In Midst Of Poverty, A Bash For Zimbabwe's Mugabe

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Amid grinding poverty, widespread hunger, almost universal joblessness and a deadly cholera epidemic, Zimbabwe's longtime president, Robert Mugabe, held a $250,000 birthday bash for himself this weekend. The party concluded a week in which Zimbabwe tried to squeeze $2 billion in aid from its neighbors.


From NPR News, this is ALL THINGS CONSIDERED. I'm Robert Smith. Zimbabwe has its share of troubles. There's poverty, hunger, a cholera epidemic, not to mention political and financial crises. So what did the longtime president do this weekend? Why, he threw himself a lavish birthday party.

As NPR's Ofeibea Quist-Arcton reports, that didn't sit well with the critics of Robert Mugabe.

(Soundbite of music)

Unidentified Children (Singers): (Singing) (Speaking foreign language).

OFEIBEA QUIST-ARCTON: The monumental challenges facing Zimbabwe's new power-sharing government seemed a million miles away from the singing and dancing at Chinhoyi University, an easy drive from President Mugabe's country home.

Thousands of the president's party supporters, as well as hundreds of schoolchildren, gathered to congratulate him and to sing the praises of the 85-year-old birthday boy as he stood before three giant cakes.

Unidentified Children (Singers): (Singing) (Speaking foreign language).

QUIST-ARCTON: At an estimated cost of more than $150,000, many criticized Mugabe's party as a waste of resources in a country in economic freefall. The birthday bash ended a week in which Zimbabwe tried to squeeze $2 billion in aid from its Southern African neighbors to help rebuild the economy. But in a speech that lasted one and a half hours under the scorching sun, Mugabe barely mentioned such pressing national issues.

He returned instead to his pet peeves, blaming Western sanctions and economic sabotage for bringing the former British colony to its knees. He also spoke at length about what critics denounce as his reckless land-reform policies and the seizure of white-owned commercial farms for redistribution to black Zimbabweans.

Half the nation's population is now surviving on food handouts, yet Zimbabwe used to export food. Mugabe warned the dwindling community of white farmers that there would be no reversal of the policy, and that land would not be given back.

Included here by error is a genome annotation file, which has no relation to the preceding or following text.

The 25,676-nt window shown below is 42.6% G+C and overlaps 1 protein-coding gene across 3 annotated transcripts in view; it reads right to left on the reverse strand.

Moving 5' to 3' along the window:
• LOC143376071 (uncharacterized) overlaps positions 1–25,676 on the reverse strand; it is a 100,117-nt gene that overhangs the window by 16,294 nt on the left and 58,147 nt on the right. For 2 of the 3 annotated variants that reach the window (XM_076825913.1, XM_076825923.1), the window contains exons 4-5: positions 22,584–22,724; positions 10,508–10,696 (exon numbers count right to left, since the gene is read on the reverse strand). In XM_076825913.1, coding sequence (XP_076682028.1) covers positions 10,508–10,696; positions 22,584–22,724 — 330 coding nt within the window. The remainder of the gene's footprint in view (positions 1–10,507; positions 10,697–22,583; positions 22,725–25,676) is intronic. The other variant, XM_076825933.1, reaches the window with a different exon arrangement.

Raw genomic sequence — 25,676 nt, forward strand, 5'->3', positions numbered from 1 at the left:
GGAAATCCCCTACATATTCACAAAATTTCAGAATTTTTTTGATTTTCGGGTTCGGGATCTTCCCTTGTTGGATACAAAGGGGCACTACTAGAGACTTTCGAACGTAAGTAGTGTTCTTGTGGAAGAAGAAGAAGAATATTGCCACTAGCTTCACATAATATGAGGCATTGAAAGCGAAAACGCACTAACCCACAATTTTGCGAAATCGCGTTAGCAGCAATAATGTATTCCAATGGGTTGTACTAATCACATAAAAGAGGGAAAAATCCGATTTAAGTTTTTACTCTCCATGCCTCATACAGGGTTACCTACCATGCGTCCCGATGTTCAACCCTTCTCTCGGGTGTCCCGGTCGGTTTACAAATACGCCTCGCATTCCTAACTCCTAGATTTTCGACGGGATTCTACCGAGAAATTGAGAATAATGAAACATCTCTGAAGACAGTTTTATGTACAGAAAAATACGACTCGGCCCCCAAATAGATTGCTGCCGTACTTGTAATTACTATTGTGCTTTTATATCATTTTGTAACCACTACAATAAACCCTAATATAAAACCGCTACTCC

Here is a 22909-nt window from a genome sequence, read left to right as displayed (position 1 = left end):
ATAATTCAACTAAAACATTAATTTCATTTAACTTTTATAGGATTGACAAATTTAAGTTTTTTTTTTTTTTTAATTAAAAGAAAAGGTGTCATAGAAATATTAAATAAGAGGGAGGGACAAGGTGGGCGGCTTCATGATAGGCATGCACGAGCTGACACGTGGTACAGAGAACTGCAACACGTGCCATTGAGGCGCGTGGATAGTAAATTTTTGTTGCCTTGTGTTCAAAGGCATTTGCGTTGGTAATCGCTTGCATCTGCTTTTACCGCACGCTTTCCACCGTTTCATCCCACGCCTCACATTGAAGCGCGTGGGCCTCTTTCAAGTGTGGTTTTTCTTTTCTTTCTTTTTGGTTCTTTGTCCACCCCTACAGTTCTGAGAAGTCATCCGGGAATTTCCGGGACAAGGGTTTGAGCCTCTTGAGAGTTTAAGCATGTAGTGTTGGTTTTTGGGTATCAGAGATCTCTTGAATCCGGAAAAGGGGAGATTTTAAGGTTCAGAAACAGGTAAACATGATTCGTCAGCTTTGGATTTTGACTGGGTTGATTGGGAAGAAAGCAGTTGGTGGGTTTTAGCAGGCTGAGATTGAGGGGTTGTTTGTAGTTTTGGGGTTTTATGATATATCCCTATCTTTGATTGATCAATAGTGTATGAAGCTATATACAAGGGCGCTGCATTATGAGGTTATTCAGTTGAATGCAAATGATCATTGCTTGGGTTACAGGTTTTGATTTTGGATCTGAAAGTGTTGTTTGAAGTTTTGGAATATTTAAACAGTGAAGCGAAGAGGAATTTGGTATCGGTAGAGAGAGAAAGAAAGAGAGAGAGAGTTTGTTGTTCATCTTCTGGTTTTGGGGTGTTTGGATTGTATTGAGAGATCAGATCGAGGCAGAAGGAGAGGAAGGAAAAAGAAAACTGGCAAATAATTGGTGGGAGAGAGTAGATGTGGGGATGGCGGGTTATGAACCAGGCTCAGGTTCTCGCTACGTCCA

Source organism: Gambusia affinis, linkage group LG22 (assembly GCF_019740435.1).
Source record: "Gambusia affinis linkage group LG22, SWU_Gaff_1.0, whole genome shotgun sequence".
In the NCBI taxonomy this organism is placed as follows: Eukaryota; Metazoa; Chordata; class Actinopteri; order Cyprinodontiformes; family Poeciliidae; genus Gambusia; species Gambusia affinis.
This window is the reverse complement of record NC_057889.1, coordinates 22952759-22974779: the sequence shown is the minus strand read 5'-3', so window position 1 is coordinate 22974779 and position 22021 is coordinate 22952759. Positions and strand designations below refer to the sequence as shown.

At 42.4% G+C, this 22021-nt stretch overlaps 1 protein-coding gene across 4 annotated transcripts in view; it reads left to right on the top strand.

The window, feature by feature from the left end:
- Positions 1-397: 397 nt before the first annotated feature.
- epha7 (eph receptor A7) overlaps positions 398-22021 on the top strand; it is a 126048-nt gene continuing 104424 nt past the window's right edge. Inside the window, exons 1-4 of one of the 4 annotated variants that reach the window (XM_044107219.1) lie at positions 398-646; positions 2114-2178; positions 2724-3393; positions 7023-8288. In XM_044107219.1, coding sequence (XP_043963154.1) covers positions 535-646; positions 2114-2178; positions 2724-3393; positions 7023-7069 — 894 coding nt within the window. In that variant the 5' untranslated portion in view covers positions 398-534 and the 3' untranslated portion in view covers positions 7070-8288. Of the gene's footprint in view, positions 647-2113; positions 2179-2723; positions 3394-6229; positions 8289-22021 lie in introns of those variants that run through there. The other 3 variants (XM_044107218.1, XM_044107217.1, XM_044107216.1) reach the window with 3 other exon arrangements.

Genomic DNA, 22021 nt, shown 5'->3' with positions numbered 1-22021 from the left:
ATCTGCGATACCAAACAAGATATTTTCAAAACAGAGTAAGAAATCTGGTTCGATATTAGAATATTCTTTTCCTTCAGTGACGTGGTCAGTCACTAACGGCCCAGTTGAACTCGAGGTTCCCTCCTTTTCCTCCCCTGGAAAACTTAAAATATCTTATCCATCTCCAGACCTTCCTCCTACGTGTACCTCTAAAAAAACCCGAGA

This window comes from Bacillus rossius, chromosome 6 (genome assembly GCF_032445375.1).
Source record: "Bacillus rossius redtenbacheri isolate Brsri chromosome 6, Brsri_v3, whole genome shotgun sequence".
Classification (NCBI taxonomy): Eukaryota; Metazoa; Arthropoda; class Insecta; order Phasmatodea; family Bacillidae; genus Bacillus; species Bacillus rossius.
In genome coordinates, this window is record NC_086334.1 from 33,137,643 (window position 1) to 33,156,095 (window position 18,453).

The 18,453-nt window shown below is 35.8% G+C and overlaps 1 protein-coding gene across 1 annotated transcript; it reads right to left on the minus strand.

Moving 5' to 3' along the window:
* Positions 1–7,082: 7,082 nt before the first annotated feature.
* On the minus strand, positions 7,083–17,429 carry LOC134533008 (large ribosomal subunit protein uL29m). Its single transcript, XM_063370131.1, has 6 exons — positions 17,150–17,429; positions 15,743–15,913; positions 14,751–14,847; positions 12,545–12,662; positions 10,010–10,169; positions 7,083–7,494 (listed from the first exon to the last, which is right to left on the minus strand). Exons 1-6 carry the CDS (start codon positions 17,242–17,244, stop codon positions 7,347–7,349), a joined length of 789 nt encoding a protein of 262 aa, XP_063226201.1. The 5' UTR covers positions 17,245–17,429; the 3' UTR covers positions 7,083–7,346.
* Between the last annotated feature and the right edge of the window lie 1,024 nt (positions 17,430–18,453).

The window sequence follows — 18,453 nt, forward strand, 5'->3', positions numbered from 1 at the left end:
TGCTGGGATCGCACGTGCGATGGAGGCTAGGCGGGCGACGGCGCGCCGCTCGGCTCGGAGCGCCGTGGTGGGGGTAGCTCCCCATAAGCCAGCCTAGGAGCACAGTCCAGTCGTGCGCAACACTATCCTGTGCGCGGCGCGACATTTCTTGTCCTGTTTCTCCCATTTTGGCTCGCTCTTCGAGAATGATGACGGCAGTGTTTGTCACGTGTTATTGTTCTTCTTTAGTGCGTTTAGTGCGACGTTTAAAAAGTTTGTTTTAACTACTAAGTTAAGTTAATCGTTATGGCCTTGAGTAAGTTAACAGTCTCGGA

President ROBERT MUGABE (Zimbabwe): Again, I want to thank the farmers who owned these farms, which now have been designated and have been offered to new landowners in accordance with our land-acquisition law, must respect that law, and they must vacate those farms.

(Soundbite of music)

Unidentified Children: (Singing) (Speaking foreign language).

QUIST-ARCTON: Zimbabwe's white farmers did not attend yesterday's birthday celebration. Neither did the president's political rivals, with whom he finally formed a power-sharing government last month.

The new prime minister, Morgan Tsvangirai, sent apologies for his absence. But earlier in the week, Mugabe's nemesis expressed grave misgivings about a number of issues related to their shaky political marriage. These included reports of a fresh wave of white farmer evictions, the continuing detention of political activists, and the unilateral appointment of senior civil servants by Mugabe without consulting Tsvangirai.

Prime Minister MORGAN TSVANGIRAI (Zimbabwe): No person in Zimbabwe is above the law. As long as these issues or these matters remain unresolved, it will be impossible for the transitional government to move forward with the reforms that this country so desperately needs.

(Soundbite of applause)

Unidentified Male: (Speaking foreign language)

QUIST-ARCTON: In the meantime, slices of the huge fruitcake and ice cream sponge were shelled out among Mugabe, the first family, and some of the party goers. Elsewhere, though, many other Zimbabweans were wondering where their next meal would come from, and whether they could scrape together enough U.S. dollars cash to send their children back to school this week. Ofeibea Quist-Arcton, NPR News, Chinhoyi, Zimbabwe.

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